CoatingsPro Magazine

MAY 2017

CoatingsPro offers an in-depth look at coatings based on case studies, successful business operation, new products, industry news, and the safe and profitable use of coatings and equipment.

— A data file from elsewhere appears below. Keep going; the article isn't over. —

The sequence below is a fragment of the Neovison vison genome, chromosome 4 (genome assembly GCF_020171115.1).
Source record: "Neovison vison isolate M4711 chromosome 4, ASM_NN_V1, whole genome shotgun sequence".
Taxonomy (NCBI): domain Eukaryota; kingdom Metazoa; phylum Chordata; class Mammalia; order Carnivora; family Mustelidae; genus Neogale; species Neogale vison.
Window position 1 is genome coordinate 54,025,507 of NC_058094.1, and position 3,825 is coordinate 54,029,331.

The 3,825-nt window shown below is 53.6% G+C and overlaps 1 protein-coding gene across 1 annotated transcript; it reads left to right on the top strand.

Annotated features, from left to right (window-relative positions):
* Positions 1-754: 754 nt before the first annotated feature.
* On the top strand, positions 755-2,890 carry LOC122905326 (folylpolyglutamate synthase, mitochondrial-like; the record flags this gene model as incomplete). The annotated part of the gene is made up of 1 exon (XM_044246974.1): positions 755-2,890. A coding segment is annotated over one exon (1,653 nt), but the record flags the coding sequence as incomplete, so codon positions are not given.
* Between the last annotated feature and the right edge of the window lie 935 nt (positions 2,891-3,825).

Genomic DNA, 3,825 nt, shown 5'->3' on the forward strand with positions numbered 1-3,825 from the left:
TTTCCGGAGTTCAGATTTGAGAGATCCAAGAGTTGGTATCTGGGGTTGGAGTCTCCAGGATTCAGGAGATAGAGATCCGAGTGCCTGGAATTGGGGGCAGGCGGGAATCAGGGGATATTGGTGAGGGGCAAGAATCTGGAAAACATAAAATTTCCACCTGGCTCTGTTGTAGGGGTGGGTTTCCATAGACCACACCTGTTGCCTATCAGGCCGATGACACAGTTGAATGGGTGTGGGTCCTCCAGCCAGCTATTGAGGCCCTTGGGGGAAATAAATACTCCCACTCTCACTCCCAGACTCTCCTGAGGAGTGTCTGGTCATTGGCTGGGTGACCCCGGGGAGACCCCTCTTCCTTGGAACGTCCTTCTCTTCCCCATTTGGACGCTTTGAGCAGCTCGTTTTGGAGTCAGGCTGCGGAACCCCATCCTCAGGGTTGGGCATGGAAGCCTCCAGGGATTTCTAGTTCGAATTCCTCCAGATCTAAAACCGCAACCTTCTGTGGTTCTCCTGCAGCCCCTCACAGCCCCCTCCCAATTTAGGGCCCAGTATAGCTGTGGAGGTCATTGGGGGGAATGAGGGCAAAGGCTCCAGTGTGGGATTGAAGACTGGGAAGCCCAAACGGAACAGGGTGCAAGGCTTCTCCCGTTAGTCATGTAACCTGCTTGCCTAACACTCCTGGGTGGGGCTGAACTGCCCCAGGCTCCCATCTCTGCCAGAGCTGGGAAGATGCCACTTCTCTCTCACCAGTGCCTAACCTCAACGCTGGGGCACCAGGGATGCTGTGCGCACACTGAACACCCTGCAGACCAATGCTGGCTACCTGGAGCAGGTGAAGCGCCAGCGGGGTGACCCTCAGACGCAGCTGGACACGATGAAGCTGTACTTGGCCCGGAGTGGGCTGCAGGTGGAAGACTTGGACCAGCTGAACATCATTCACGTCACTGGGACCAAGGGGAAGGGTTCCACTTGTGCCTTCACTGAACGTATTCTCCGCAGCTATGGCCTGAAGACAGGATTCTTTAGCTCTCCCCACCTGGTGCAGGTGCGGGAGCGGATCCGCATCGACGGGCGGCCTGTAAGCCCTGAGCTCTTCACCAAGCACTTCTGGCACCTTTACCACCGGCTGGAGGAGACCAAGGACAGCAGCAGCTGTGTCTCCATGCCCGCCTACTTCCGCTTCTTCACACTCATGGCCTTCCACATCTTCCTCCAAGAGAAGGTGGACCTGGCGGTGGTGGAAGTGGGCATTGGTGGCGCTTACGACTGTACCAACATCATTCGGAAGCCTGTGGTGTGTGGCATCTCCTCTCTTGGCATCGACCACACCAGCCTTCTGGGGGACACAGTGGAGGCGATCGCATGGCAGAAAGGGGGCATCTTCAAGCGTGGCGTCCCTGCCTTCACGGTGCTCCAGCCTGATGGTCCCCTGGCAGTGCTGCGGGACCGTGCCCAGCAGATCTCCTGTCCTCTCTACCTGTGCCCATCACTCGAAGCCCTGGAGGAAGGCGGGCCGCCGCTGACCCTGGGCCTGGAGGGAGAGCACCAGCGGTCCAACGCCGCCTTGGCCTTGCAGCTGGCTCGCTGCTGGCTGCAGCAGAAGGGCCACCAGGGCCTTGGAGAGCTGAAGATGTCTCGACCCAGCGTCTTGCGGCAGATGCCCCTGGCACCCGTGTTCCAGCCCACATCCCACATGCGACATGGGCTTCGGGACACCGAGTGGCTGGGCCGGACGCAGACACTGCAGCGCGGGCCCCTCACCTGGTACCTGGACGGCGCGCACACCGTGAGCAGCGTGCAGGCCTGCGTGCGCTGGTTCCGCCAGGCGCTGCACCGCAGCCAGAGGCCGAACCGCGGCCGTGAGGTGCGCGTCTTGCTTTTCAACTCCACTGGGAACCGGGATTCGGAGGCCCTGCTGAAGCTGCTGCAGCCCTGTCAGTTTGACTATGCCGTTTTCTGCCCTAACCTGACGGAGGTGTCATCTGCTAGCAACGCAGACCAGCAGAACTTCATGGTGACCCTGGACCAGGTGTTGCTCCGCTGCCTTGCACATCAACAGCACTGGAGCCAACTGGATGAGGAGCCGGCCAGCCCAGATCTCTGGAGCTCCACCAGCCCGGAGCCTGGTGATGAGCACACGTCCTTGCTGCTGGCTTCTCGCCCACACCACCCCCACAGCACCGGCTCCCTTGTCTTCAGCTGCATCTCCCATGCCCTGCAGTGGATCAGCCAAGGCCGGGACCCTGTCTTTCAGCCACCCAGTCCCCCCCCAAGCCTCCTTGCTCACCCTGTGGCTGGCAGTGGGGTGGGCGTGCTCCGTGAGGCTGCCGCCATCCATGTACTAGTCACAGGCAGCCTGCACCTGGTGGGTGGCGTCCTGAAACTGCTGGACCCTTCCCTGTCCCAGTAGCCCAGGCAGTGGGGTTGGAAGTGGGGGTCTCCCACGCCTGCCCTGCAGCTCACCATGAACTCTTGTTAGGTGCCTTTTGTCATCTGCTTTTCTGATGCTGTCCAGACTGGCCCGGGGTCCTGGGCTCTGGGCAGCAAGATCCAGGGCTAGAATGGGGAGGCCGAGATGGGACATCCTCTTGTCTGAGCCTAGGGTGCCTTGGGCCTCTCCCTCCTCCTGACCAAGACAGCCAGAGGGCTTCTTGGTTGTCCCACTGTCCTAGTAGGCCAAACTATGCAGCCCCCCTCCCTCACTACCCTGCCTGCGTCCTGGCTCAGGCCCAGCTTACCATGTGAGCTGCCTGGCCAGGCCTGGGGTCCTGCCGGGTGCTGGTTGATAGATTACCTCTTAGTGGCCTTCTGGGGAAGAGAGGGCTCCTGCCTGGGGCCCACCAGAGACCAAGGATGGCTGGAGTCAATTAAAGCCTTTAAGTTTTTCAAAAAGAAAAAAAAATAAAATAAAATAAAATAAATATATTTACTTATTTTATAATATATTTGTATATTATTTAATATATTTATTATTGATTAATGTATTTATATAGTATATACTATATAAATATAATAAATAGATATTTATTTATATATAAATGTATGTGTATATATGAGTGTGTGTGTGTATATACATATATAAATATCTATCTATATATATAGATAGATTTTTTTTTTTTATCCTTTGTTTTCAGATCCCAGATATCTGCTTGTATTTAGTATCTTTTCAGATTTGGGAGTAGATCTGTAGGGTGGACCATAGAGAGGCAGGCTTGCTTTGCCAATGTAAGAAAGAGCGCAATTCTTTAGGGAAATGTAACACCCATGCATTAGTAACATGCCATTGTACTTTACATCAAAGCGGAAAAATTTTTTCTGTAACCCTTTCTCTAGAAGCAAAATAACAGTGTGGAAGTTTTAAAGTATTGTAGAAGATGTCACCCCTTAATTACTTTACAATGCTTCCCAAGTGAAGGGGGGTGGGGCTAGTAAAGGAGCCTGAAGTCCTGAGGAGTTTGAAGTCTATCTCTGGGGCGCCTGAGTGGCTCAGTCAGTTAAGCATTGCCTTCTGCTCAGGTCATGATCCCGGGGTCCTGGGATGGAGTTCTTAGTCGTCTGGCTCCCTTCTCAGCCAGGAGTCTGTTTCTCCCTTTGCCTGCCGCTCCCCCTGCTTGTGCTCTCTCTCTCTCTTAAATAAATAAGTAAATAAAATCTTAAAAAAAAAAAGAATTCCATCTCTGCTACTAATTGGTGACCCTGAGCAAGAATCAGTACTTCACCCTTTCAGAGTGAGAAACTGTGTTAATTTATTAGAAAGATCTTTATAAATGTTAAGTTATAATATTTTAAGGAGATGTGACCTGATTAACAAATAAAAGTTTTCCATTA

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34 MAY 2017 COATINGSPROMAG.COM than reducing the other. Load can be decreased to the cables simply by reducing the cable spacing, but that squared term applied to the span means that inch for inch, reducing the hanger spacing will give you the greater change in result as compared to tightening the cable spacing. Take our overzealous worker example with a 6-inch (15.2 cm) deflection now governed by clearance requirements. Note first that the required deflection is now not only a maximum deflection requirement but also a minimum deflection require- ment. To keep cable forces in check, deflections are minimum, meaning larger deflections are welcome and will create smaller tensile forces in the cables. However, to abide by clear- ance restrictions, deflections must also have a maximum value. It is best, therefore, to design for as great a gap in design tensions to allowable tensions as possible due to almost certain field adjustments that will add tension to the cables. In our earlier example, our cable tension with a 6-inch (15.2 cm) deflec- tion was calculated at 12.6 kips — well above the 6.87 kip allowable force. If cable spacing is halved from 5 feet (1.5 m) to 2.5 feet (0.8 m), leaving the hanger spacing as is, the cable tension drops from 12.6 kips to 6.3 kips, an acceptable value, but not the desired outcome. A lternately, however, if the hanger spacing can be halved from 20 feet (6.1 m) to 10 feet (3.1 m), leaving the cable spacing as is at the 5-feet (1.5 m) centers, the cable tension drops from 12.6 kips to 3.2 kips — a huge difference that creates that desired gap in design tensions versus allowable tensions that allows for field adjust- ments of the cable. Way Ahead Now, all is not doom and gloom with cables. Given proper protocol in maintenance and rigging, it is very safe. Consider the following key factors with cable use: • Maintain a proper cable inspection plan; it is paramount to safety and needs to be on every contractor's to-do list. Immediately retire any cables from use that do not meet industry standards. • Know your maximum cable allowable forces and minimum deflection crite- ria for each application, and strive to remain within the limits. Utilize several stress gages placed on cables in key locations throughout the platform area (e.g., fascia cables vs. Safety Watch CALL 407-298-7050 www.DynamicDiamondTooling.com DYNAMIC DIAMOND TOOLING "BEAST" Finally an EDGE Grinder that WORKS ! ALL-IN-ONE MACHINE • Grind Right UP and INTO The EDGE • Use the same diamonds on the edges as you do on the main floor • Machine converts from 12" Head to a 20" Head in minutes •Available in 3-Phase or Dual Phase Power • Variable Speed Search: DDT The Beast Overview GRINDER H H ZERO-TOLERENCE EDGER H POLISHER SLICER H H BURNISHER H SCRUBBER Zero - Tolerence Edging Wr i te in Re ad e r In q u ir y #387

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